The Service-Learning Program, housed in the Faith-Justice Institute, is an interdisciplinary curriculum based on a pedagogy emphasizing the integration of traditional coursework, reflection and mutually beneficial community partnership. Rooted in Ignatian Pedagogy and Catholic Theology, service-learning seeks to foster a commitment to developing the whole person (conscience, competence and compassion) through a lived experience of the Jesuit mission, especially solidarity with those most in need. Service-Learning courses rigorously challenge students intellectually, interpersonally and intrapersonally. These courses – examine systemic issues of social justice through two different learning environments – the traditional classroom and the local community.

Syllabi are reviewed and approved by the Faculty Service-Learning Sub-Committee.

Five core criteria essential to academically rigorous and valuable educational service-learning courses are:

1: Academic Rigor

“In a Jesuit school, the focus is on education for Adequate knowledge joined to rigorous and critical thinking will make the commitment to work for justice in adult life more effective” (Characteristics of Jesuit Education, 77.) Actualizing the Jesuit mission, service-learning courses seek academic excellence while educating for justice.

  • Students are challenged to examine systemic issues of social justice.
  • Students learn and test theories through their classroom experience and from work at their service sites. Students are always active learners.
  • Syllabi include service as a component of learning objectives, and grade composition reflects input from the service-learning site.
  • Course materials include traditional text and experiential learning–both integral to a successful service-learning course.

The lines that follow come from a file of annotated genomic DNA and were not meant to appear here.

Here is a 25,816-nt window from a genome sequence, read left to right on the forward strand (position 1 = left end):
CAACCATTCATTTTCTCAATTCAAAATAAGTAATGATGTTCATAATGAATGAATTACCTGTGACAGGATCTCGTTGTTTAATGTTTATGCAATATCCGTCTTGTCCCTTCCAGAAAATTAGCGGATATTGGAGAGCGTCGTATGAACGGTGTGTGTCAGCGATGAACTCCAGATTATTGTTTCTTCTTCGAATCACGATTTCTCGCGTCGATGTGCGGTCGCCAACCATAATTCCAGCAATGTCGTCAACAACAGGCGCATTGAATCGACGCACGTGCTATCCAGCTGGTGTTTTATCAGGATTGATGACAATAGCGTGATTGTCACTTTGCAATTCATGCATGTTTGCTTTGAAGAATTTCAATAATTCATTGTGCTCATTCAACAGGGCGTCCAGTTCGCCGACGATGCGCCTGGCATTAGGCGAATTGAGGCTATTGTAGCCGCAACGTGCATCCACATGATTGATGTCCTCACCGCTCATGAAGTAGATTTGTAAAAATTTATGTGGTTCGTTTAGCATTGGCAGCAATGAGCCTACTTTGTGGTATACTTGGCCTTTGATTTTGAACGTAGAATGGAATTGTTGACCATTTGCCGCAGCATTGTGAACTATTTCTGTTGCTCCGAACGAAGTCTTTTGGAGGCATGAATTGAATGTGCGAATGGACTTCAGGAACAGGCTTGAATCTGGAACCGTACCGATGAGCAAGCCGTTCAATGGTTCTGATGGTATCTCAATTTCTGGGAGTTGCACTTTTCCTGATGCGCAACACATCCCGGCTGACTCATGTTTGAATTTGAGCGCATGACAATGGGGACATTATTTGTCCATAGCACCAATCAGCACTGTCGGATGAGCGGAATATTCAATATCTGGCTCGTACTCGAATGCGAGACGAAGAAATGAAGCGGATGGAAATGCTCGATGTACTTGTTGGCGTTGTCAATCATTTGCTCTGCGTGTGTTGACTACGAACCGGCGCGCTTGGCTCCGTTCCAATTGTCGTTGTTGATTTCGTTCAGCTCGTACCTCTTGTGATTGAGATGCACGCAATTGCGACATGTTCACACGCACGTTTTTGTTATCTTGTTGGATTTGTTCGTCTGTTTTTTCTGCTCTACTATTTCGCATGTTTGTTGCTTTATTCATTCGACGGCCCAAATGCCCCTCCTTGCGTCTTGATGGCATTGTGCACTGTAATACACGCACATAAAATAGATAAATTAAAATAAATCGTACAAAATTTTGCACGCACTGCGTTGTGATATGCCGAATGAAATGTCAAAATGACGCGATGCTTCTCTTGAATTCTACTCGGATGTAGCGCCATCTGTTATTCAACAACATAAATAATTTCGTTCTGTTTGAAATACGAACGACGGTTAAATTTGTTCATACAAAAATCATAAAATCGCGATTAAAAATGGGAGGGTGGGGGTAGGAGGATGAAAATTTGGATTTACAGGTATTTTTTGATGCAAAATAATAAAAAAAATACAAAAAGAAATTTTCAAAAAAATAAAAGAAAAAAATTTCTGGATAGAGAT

• In addition to full, in-class contact hours, regular attendance at service is required.

2: Critical Reflection

Critical Reflection is a core aspect of Ignatian Pedagogy as reflection “forms the conscience of learners (their beliefs, values, attitudes, and their entire way of thinking) in such a manner they are led to move beyond knowing to undertake action” (Ignatian Pedagogy, ) Faculty design assignments and assignment sequences that incorporate critical reflection on systemic social issues. Assignments are intended to deepen learning by explicitly linking service site experience with course content and social justice. Reflection clarifies the link between classroom learning and the students’ growth as persons and citizens and their appreciation of issues of social justice. Assignments are both written and oral opportunities that:

  • Occur in-class or as part of course requirements; Occur frequently throughout the semester;
  • Process academic theory in relation to service site experience; Process and explore personal values;
  • Explore social injustices affecting the engaged community population; Allow instructor feedback;
  • Offer reflection assignments with clear means of assessment.

3: Reciprocity

Rooted in the Jesuit Way of Proceeding, mutually beneficial relationships between the University and community partners reflect right “To the extent that we develop a wide-ranging web of respectful and productive relationships, we fulfill Christ’s priestly prayer that they may all be one” (General Congregation 34: 551, 17.) All service-learning courses thus engage in mutually beneficial relationships. As a result:

  • Service fulfills a real need for the site;